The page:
New York Stories

The first I heard about Hurricane Sandy was on the radio the other day, part of the 7.30 news update, sandwiched between something about a local politician and something about the Hobart Show. It stood out because it seemed so silly, like someone had inserted a movie promo in somewhere inappropriate and they’d forgotten to change the voices. The newsman said a Hurricane was About to Hit New York, and People were Advised to Evacuate. How do you evacuate a city of eight million people? I mean, where do they go? How does that even happen? What happens if these choose not to go? Would it be like New Orleans after Cyclone Katrina, with all those people living in sports stadiums for months? And then the Weird Thought came: This is New York. They’ve faced alien invasions (Independence Day) and giant apes on the Empire State Building (King Kong) and probably attacks by zombies and werewolves and giant purple bats and anything else that could come to mind, and hey, they’re okay! This is New York after all, the most famous city in the world.

I wonder: is that what the people there think as well? Is that why they stayed? No. I don’t believe that.

I kind of forgot about it, because life goes on in small-and-far-away places, and it was the weekend and we had things to do, but then I saw it again on Facebook: American friends expressing sympathy and fear, and I realized again that it WAS real, not a movie, and something I should care about. It sounds dumb. But New York for me is movies and pictures and Breakfast at Tiffany’s and Sesame Street Brownstone apartments and the Muppets Take Manhattan, and all those Yankee symbols that turn up in inappropriate places like advertising hair products in out-of-the-way hairdressers who like to pretend they’re hip and upmarket because they know what big cities are all about.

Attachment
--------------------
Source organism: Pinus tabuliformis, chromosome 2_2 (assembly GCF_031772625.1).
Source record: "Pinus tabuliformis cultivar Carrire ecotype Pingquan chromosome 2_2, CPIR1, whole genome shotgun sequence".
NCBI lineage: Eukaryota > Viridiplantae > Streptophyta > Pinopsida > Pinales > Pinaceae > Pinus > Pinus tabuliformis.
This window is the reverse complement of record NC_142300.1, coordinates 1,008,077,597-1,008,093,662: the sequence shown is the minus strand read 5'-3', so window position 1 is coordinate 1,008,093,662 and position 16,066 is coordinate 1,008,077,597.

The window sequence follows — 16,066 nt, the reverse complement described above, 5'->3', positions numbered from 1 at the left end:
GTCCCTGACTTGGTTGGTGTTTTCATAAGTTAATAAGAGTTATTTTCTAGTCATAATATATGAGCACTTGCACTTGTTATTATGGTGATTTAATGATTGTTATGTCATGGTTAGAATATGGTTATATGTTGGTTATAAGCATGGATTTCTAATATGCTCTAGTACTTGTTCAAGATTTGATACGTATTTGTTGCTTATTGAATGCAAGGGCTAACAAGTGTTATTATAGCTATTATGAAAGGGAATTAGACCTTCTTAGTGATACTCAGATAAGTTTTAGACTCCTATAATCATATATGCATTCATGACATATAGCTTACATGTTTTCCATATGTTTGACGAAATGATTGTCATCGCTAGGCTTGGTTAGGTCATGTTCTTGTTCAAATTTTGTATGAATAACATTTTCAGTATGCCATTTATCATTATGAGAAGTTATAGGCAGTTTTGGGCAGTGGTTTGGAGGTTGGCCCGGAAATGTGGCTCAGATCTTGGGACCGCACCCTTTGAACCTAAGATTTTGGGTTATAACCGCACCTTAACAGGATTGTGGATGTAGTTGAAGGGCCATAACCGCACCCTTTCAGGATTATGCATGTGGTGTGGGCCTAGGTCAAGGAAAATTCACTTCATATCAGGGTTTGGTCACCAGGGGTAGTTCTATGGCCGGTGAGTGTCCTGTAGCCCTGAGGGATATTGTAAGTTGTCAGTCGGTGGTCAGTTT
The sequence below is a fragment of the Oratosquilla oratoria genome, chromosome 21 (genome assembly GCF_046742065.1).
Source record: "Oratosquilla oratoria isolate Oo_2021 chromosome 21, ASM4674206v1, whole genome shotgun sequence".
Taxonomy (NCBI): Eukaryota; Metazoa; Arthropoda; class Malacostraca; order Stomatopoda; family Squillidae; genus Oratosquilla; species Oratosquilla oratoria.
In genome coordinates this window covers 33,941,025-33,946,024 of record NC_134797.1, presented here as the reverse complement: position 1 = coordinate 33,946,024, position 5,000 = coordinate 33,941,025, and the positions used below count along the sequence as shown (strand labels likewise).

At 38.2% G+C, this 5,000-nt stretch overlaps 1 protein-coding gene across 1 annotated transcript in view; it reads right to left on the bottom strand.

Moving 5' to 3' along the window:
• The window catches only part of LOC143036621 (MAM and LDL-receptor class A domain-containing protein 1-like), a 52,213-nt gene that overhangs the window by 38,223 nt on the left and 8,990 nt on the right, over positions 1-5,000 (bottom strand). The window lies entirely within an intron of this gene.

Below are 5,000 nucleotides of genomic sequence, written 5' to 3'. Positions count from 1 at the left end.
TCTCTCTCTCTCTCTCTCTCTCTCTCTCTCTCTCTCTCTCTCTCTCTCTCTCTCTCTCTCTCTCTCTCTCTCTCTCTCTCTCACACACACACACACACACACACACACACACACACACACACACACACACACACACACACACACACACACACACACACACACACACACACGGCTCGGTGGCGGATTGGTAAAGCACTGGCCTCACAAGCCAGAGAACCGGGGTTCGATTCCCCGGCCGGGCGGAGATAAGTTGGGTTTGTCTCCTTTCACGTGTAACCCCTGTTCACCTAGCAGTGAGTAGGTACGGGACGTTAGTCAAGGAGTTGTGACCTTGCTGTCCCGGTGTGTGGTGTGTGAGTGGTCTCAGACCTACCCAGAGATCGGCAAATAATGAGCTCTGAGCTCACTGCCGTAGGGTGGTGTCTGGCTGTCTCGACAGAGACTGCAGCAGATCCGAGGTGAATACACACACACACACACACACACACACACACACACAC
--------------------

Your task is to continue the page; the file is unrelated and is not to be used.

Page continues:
We so don’t know, down here in Hobart, what big cities are all about. I remember growing up in my little town and traveling down to Hobart once every few months, and feeling the need to dress up, coz I too was going to the “big city”.

New York is a dream. New York is pictures. New York is movies, and everything is okay in the end, because New York is Hollywood, and Hollywood always has happy endings.* And New York is BIG, so big that funny little things like weather shouldn’t be able to touch it, like it’s possibly even true, in a city of eight million people**, that sheer force of numbers should be able to control stuff like that, should be able to control God. It’d be nice to believe that, but I can’t.

New York City, according to my research, is approximately half the geographical area of Greater Hobart, and contains approximately half the population of my country. I shouldn’t be surprised that I can’t understand it, any more than I should be surprised that I can’t understand the way God works. Or, for that matter, the way weather works.

I’m glad to read this morning that most people are safe, and that the worst is nearly over (although my heart breaks for the families of the ones who are not, those who did not make it through), and I have to stop and remember to give thanks, and not just presume that everything was okay because I knew it would be, because it was New York, or Hollywood, or pictures, or stories.

One day I’ll go there. But even then I don’t think I’ll ever really understand.

NASA image of Hurricane Sandy

*Please don’t correct me on my geography. I’m talking METAPHORS here, not subway stations.

**I met one of them recently. Well, one who USED to be from there. His blog is really cool, and if you ask him nicely he may put up a whole lot more New York Stories. I hope so.

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12 thoughts on “New York Stories